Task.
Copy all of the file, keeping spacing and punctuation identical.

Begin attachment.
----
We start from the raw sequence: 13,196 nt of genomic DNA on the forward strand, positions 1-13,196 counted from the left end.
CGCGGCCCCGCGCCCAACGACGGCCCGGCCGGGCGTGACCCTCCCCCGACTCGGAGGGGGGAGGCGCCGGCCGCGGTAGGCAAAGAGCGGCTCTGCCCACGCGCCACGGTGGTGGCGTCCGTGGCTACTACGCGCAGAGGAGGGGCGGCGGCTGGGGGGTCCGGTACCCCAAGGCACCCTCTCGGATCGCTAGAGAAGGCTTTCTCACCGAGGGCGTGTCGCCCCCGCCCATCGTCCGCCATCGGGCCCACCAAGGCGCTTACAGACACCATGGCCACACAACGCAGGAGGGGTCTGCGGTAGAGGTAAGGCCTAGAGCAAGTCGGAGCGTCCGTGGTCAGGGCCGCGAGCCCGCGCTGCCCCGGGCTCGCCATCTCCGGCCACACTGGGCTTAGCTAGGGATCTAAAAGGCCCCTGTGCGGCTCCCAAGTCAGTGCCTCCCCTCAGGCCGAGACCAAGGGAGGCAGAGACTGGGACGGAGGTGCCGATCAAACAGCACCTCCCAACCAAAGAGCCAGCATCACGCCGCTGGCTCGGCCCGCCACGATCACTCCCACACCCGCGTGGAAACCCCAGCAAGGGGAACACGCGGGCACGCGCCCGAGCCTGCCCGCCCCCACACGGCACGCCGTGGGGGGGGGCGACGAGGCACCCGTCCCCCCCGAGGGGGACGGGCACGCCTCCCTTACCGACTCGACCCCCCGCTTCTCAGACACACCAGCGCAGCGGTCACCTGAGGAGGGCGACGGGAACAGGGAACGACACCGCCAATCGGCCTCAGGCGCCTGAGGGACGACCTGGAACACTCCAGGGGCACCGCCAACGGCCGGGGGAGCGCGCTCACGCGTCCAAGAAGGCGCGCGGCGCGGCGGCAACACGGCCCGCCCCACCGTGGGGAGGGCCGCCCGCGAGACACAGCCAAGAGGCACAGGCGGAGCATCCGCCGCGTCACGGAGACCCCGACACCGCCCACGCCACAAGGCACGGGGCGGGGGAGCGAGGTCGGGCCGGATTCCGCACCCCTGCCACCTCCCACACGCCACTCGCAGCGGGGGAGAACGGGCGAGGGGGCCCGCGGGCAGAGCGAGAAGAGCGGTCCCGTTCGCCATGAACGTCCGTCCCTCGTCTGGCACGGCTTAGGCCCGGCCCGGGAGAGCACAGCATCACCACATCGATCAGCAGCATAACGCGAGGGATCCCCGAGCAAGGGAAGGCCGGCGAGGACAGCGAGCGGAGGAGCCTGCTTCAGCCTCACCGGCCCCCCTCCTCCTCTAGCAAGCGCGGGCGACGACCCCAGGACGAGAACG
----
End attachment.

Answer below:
We start from the raw sequence: 13,196 nt of genomic DNA on the forward strand, positions 1-13,196 counted from the left end.
CGCGGCCCCGCGCCCAACGACGGCCCGGCCGGGCGTGACCCTCCCCCGACTCGGAGGGGGGAGGCGCCGGCCGCGGTAGGCAAAGAGCGGCTCTGCCCACGCGCCACGGTGGTGGCGTCCGTGGCTACTACGCGCAGAGGAGGGGCGGCGGCTGGGGGGTCCGGTACCCCAAGGCACCCTCTCGGATCGCTAGAGAAGGCTTTCTCACCGAGGGCGTGTCGCCCCCGCCCATCGTCCGCCATCGGGCCCACCAAGGCGCTTACAGACACCATGGCCACACAACGCAGGAGGGGTCTGCGGTAGAGGTAAGGCCTAGAGCAAGTCGGAGCGTCCGTGGTCAGGGCCGCGAGCCCGCGCTGCCCCGGGCTCGCCATCTCCGGCCACACTGGGCTTAGCTAGGGATCTAAAAGGCCCCTGTGCGGCTCCCAAGTCAGTGCCTCCCCTCAGGCCGAGACCAAGGGAGGCAGAGACTGGGACGGAGGTGCCGATCAAACAGCACCTCCCAACCAAAGAGCCAGCATCACGCCGCTGGCTCGGCCCGCCACGATCACTCCCACACCCGCGTGGAAACCCCAGCAAGGGGAACACGCGGGCACGCGCCCGAGCCTGCCCGCCCCCACACGGCACGCCGTGGGGGGGGGCGACGAGGCACCCGTCCCCCCCGAGGGGGACGGGCACGCCTCCCTTACCGACTCGACCCCCCGCTTCTCAGACACACCAGCGCAGCGGTCACCTGAGGAGGGCGACGGGAACAGGGAACGACACCGCCAATCGGCCTCAGGCGCCTGAGGGACGACCTGGAACACTCCAGGGGCACCGCCAACGGCCGGGGGAGCGCGCTCACGCGTCCAAGAAGGCGCGCGGCGCGGCGGCAACACGGCCCGCCCCACCGTGGGGAGGGCCGCCCGCGAGACACAGCCAAGAGGCACAGGCGGAGCATCCGCCGCGTCACGGAGACCCCGACACCGCCCACGCCACAAGGCACGGGGCGGGGGAGCGAGGTCGGGCCGGATTCCGCACCCCTGCCACCTCCCACACGCCACTCGCAGCGGGGGAGAACGGGCGAGGGGGCCCGCGGGCAGAGCGAGAAGAGCGGTCCCGTTCGCCATGAACGTCCGTCCCTCGTCTGGCACGGCTTAGGCCCGGCCCGGGAGAGCACAGCATCACCACATCGATCAGCAGCATAACGCGAGGGATCCCCGAGCAAGGGAAGGCCGGCGAGGACAGCGAGCGGAGGAGCCTGCTTCAGCCTCACCGGCCCCCCTCCTCCTCTAGCAAGCGCGGGCGACGACCCCAGGACGAGAACG